Open Source Contribution Makes ‘SQL for Graphs’ Available on Apache Spark

New contribution to the openCypher project expands Hadoop ecosystem with graph analytic capabilities for Spark, making Cypher available to the popular in-memory analytic engine

NEW YORK, Oct. 24, 2017 /PRNewswire/ — GraphConnect  – Neo4j, the market leader in connected data, today announced that it has donated an early version of Cypher for Apache™ Spark® (CAPS) language toolkit to the openCypher project. This contribution will allow big data analysts to incorporate graph querying in their workflows, making it easier to bring graph algorithms to bear, dramatically broadening how they reveal connections in their data.  Developers of Spark applications now join the users of Neo4j, SAP HANA, Redis Graph and AgensGraph, among others, in gaining access to Cypher, the leading declarative property graph query language. This also expands the tooling available to any developer, under Apache 2.0 licenses from the openCypher project.

As graph-powered applications and analytic projects gain success, big data teams are looking to connect more of their data and personnel into this work. This is happening at places like eBay for recommendations via conversational commerce, Telia for smart home, and Comcast for smart home content recommendations. Until now, the full power of graph pattern matching has been unavailable to data scientists using Spark or for data wrangling pipelines. Now, with Cypher for Apache Spark, these data scientists can iterate easier and connect adjacent data sources to their graph applications much more quickly.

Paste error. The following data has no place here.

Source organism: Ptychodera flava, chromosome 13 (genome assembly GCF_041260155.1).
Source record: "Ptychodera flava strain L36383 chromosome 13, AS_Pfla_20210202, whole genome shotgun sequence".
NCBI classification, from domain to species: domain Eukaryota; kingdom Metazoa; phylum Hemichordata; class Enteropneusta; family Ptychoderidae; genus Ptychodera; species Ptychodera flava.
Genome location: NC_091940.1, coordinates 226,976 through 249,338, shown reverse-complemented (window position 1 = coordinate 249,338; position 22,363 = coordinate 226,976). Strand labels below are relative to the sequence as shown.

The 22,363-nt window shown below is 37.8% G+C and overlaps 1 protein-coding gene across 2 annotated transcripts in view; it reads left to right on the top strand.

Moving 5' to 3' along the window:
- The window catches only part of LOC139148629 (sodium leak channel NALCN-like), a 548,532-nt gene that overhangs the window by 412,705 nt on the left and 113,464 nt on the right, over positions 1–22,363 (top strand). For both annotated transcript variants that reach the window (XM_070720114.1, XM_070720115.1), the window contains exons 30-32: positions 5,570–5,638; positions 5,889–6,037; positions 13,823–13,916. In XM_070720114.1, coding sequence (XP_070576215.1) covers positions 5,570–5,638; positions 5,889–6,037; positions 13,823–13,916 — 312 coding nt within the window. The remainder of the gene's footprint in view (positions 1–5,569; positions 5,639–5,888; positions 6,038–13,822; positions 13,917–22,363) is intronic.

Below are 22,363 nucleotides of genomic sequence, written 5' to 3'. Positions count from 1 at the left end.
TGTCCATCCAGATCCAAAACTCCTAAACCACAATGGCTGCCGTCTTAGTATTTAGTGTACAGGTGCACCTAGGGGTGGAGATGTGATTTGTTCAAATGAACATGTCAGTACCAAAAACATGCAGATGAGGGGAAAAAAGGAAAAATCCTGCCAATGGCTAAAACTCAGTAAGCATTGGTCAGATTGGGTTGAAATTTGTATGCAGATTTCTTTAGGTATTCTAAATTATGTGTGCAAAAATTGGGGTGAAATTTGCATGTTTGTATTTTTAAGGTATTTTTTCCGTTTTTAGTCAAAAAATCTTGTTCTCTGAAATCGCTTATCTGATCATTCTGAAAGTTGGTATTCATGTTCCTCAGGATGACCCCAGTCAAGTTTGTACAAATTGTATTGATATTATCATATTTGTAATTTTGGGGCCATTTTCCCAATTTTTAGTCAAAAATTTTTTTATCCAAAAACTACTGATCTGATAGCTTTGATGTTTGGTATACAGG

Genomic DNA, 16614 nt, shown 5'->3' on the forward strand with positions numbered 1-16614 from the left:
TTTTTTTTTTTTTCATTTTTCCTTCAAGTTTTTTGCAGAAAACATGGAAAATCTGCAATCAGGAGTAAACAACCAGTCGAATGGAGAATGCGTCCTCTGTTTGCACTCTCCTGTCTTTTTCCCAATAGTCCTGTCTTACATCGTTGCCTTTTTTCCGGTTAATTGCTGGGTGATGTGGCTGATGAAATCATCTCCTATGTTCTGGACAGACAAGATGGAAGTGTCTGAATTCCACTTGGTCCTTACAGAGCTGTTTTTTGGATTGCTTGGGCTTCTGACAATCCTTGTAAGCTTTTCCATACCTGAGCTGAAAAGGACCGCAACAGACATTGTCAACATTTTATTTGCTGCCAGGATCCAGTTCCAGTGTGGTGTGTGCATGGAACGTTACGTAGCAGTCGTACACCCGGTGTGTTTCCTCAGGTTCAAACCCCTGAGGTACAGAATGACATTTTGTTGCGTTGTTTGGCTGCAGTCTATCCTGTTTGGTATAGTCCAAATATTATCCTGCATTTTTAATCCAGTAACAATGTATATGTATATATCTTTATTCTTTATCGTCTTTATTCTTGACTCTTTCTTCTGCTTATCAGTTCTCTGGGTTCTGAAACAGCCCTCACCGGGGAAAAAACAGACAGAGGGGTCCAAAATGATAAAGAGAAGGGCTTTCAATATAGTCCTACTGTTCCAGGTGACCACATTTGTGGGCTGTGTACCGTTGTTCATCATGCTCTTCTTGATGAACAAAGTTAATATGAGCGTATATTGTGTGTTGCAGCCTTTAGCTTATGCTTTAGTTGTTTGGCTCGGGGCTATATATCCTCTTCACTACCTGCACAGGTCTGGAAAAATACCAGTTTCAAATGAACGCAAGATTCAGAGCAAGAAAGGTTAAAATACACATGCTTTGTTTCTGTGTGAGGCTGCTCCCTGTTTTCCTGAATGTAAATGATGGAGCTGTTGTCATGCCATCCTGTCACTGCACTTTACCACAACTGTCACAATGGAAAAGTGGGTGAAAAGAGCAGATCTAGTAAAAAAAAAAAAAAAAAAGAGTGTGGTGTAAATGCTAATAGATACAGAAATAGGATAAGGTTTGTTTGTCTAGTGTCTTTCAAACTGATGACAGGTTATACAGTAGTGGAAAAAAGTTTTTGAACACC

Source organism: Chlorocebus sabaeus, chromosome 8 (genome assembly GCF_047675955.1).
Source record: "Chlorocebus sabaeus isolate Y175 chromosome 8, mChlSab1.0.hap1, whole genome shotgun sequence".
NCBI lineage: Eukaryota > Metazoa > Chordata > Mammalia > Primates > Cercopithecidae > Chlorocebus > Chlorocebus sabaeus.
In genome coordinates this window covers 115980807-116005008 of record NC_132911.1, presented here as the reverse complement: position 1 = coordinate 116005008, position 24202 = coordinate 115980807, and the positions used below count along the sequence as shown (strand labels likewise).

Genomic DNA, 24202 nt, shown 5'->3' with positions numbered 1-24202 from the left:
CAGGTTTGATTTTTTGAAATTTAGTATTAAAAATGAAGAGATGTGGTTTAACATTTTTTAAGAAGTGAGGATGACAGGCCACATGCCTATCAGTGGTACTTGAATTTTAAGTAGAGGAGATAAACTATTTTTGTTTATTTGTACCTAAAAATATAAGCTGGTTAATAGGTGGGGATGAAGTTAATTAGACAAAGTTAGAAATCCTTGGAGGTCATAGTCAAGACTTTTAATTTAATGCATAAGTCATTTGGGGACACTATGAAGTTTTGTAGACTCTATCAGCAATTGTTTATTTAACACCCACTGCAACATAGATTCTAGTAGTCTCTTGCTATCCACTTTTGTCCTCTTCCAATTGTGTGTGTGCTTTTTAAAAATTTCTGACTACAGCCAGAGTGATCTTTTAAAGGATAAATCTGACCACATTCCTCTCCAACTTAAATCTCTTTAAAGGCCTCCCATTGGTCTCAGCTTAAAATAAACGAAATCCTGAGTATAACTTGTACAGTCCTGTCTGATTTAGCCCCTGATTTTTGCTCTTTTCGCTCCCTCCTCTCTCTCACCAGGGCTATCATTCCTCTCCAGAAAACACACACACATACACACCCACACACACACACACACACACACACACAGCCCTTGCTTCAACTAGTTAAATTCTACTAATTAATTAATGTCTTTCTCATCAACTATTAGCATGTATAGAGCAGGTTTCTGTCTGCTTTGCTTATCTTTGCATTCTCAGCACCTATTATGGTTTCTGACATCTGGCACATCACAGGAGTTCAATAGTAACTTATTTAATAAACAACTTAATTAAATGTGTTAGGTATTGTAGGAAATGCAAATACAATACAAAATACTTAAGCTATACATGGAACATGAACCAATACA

“Cypher for Apache Spark is an important milestone in both the pervasiveness of graph technology, and in the evolution of the Cypher query language itself,” explains Philip Rathle, VP of product at Neo4j. “In making Cypher available for Apache Spark, we looked closely at the way Spark works with immutable data sets, and then in coordination with the openCypher group, brought in facilities that let graph queries operate over the results of graph queries, and an API that allows graphs to be split, transformed, snapshotted and linked together in processing chains that give huge flexibility in shaping graph data, including data from users’ data lakes. Cypher for Apache Spark is the first implementation of Cypher to allow queries to return graphs, as well as tables of data.”

Cypher for Apache Spark also implements the new multiple graph and composable query features emerging from the work of the openCypher Implementers Group which formed earlier this year. The openCypher project is hosting Cypher for Apache Spark as alpha-stage open source under the Apache 2.0 license, in order to allow other contributors to join in the evolution of this important project at an early stage.

“As data accumulates in lakes at accelerating speeds and in unprecedented volumes, the challenge of extracting value from it by traversing differentiated structures and inferring context from them grows exponentially,” said Stephen O’Grady, analyst and co-founder at RedMonk. “Neo4j and its Cypher graph query language intend to be the de facto solution to precisely this problem.”

Neo4j is the graph platform leader and a relentless champion of making graph technology accessible for a larger, wider audience. This announcement builds on Neo4j’s sponsorship of openCypher in October 2015, as an effort to push the whole graph industry forward by tapping into the open source community and making Cypher’s evolution an open exercise while avoiding redundant research. Today over 20 organizations and universities are participating in the openCypher implementers group. This team meets regularly to discuss how Cypher should evolve. These meetings are open to the public with governance by consensus in the Cypher community.